Friday, July 23, 2021

How to Lie While Telling the Truth: This Time on Vaccination Effectiveness

I have had two previous posts on people using a true statement to mislead, one on religion, one on the effects of climate change. This is the third.

99% of COVID deaths are now of unvaccinated people, experts say

And, from a different story:

More than 99% of recent deaths were among the unvaccinated, infectious disease expert Dr. Anthony Fauci said earlier this month on NBC's Meet the Press,

Such claims struck me as implausible. The estimated effectiveness of the vaccines used in the U.S. is about 95%. Since a majority of adults, and a large majority of those most vulnerable, are vaccinated, one would expect more than 5% of those dying to be vaccinated. It might be somewhat lower if more of the unvaccinated are located in areas with higher than average infection rates but it would be surprising if it was that much lower.

The solution appears part way down the story under the headline:

In Texas, 99.5% of people who died from COVID from February through July 14 weren't vaccinated,

As of the beginning of February very few people had been vaccinated and deaths were running about ten times their current level. A calculation for a period starting then can be expected to greatly overestimate the current ratio of unvaccinated to vaccinated deaths. Another story I came across was for a period starting in December.

What the current ratio is I don't know — possibly no one does. Fauci's claim is about the past month, but an AP news story giving the same figure he did (.8%) added:

The CDC itself has not estimated what percentage of hospitalizations and deaths are in fully vaccinated people, citing limitations in the data.

Among them: Only about 45 states report breakthrough infections, and some are more aggressive than others in looking for such cases. So the data probably understates such infections, CDC officials said.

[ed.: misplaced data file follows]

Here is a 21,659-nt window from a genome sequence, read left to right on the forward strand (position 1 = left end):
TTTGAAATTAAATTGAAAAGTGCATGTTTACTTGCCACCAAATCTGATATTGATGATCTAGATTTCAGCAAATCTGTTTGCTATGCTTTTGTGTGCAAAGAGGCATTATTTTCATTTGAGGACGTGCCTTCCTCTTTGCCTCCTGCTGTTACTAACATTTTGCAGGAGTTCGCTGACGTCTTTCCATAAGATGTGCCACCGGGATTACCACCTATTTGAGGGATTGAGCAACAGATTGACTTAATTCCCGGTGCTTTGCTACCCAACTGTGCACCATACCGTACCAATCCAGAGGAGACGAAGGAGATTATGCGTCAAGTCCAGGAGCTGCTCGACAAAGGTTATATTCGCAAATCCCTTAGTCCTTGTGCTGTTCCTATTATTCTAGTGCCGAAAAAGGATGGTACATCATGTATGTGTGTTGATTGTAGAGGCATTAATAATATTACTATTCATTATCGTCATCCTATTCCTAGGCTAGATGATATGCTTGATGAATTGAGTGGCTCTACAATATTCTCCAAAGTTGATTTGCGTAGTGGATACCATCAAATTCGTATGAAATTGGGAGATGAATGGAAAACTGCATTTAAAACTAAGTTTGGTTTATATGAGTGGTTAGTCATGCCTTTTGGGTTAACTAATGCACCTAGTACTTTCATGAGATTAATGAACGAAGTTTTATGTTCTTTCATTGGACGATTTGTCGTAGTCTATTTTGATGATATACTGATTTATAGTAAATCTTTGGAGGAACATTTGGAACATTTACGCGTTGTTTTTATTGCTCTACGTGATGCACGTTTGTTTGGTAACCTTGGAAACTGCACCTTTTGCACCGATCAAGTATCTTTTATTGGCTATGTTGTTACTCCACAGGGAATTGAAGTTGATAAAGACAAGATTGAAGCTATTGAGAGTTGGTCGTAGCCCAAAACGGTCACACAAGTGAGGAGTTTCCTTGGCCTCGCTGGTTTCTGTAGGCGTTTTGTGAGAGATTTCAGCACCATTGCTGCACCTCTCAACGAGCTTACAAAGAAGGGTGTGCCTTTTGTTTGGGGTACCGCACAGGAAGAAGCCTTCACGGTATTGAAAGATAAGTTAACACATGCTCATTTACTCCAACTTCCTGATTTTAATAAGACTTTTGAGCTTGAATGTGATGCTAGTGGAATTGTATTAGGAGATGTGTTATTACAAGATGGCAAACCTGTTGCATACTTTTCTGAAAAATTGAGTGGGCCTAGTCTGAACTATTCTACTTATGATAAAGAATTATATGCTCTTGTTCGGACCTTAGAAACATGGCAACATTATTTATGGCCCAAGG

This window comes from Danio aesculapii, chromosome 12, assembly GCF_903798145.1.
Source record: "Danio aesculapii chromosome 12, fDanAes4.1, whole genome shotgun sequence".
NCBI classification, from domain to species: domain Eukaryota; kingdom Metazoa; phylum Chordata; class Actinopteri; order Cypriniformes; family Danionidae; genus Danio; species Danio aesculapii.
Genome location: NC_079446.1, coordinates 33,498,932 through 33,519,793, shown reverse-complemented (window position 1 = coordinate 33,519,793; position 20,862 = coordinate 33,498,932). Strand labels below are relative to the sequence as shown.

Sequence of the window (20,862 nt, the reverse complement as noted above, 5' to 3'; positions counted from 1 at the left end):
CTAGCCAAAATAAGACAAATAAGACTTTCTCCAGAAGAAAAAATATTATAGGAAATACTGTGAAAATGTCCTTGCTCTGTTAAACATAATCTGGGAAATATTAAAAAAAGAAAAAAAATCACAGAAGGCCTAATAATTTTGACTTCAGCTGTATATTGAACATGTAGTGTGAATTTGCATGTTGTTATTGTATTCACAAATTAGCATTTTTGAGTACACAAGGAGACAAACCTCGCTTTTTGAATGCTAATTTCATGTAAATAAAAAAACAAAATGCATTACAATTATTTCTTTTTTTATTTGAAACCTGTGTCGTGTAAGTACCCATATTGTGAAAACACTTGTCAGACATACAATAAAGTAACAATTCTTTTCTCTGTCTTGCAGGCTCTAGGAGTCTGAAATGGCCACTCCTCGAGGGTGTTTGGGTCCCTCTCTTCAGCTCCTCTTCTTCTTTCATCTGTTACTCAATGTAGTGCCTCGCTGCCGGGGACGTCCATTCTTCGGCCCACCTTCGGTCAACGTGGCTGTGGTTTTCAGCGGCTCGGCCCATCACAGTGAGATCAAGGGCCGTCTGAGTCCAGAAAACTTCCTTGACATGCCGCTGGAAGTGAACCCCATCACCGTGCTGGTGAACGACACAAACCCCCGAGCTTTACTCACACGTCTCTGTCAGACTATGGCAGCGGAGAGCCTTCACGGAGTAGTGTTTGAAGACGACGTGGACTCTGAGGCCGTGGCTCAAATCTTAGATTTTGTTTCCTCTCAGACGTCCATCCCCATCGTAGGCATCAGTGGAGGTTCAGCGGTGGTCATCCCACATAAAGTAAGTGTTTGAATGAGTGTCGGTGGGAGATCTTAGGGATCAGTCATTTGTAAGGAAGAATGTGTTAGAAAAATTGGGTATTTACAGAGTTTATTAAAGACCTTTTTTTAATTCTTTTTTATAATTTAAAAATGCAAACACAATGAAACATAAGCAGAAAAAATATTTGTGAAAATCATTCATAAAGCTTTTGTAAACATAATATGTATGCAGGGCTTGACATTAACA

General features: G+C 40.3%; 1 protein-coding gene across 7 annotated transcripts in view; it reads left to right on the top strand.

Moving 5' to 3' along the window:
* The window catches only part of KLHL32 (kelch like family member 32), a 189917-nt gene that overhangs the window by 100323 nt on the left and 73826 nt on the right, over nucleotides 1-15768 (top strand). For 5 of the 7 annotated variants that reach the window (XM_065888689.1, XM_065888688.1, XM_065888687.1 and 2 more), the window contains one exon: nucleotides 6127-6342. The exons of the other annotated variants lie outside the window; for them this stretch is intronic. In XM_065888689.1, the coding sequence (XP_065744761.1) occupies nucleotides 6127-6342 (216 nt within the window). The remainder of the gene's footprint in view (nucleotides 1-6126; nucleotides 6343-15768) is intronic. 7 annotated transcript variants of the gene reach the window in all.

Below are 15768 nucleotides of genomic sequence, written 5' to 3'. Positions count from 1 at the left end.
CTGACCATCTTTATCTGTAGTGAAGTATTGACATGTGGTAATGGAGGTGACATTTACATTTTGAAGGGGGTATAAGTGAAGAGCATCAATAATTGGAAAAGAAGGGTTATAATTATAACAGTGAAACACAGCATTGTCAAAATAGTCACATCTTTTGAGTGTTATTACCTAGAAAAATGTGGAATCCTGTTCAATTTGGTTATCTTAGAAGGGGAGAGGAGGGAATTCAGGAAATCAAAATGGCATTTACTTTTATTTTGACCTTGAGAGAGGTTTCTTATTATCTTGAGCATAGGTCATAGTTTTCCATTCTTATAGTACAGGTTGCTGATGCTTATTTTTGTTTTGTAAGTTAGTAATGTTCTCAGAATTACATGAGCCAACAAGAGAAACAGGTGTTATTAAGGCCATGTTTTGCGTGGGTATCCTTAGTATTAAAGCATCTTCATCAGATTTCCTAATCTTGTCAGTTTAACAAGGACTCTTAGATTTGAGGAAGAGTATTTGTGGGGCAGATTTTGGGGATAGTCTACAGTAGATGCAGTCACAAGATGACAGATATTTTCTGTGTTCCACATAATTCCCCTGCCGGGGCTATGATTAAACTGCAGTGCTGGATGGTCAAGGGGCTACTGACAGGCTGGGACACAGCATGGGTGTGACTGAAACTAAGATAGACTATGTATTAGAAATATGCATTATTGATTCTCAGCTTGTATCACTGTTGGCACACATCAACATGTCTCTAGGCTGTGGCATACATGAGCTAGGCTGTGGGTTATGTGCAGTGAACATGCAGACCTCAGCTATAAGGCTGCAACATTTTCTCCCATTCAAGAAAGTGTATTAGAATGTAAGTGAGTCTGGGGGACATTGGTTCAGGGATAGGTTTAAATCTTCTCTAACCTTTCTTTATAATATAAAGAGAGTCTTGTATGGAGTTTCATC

Reading the stories, the consistent theme is the need for more people to get vaccinated. I agree that it would be a good thing if more people got vaccinated, but not that the truth should be stretched to get them to do it.

I don't have current statistics for the ratio of vaccinated to unvaccinated deaths — probably nobody does, judging by the CDC quote — but I note that, according to a recent news story, 20% of recent infections in the LA area are of fully vaccinated persons. The story includes:

Dr. Barbara Ferrer, the department's director, told the Los Angeles Times that if you get COVID-19 after vaccination, "your chances of both ending up in the hospital, ending up in an ICU, ending up intubated are much less than the chances of that happening if you're somebody who is unvaccinated."

According to the published information on vaccine effectiveness, however, protection against hospitalization is about 94%, about the same figure I have seen for protection against infection. I do not know what the figures are for probability of dying. That's a sufficiently rare event so that we probably don't have good data on it from the trials.


DinoNerd said...

While starting the count in February is extremely misleading, you are also falling into a common statistical fallacy. (I gave examples rebutting the fallacy part when you posted this elsewhere, without using the word "fallacy".)

The chance of a random vaccinated individual dying of the virus is unlikely to be the same as the proportion of those who die being unvaccinated.

Now maybe your claim is that newsies and politicians are trying to push people into that fallacy - viewing their own chance of dying of the virus based on this 99% number, to encourage one lot to get vaccinated, and the other lot to avoid all precautions. But it's too easy to read it as "95 % chance of not dying if vaccinatedt, therefore (only) 95% of those who die must be unvaccinated"

David Friedman said...

I don't understand your criticism. Obviously the chances are not the same, if only because there are not the same number of vaccinated and unvaccinated people and the age distribution of the two groups is different.

What did I say that implied the contrary?

I start with a first approximation where vaccinated and unvaccinated get the same exposure, vaccinated and unvaccinated have the same age distribution, and the numbers of two groups were the same. If the vaccine is 95% effective against mortality, then twenty times as many unvaccinated as vaccinated will die.

Now drop the second and third assumptions. There are more vaccinated than unvaccinated adults and they are, on average, older so more at risk. Hence fewer than twenty time as many unvaccinated as vaccinated will die.

We are left with the first assumption, equal exposure. That could be wrong in either direction. On the one hand, getting vaccinated makes one less careful to avoid exposure. On the other hand, the unvaccinated may be in places with many unvaccinated and higher infection rates as a result, and people might remain unvaccinated because they do not take Covid seriously, hence do not take precautions. I find it hard to believe that those effects would be strong enough to reduce the percentage of dead who are vaccinated from more than five to less than one.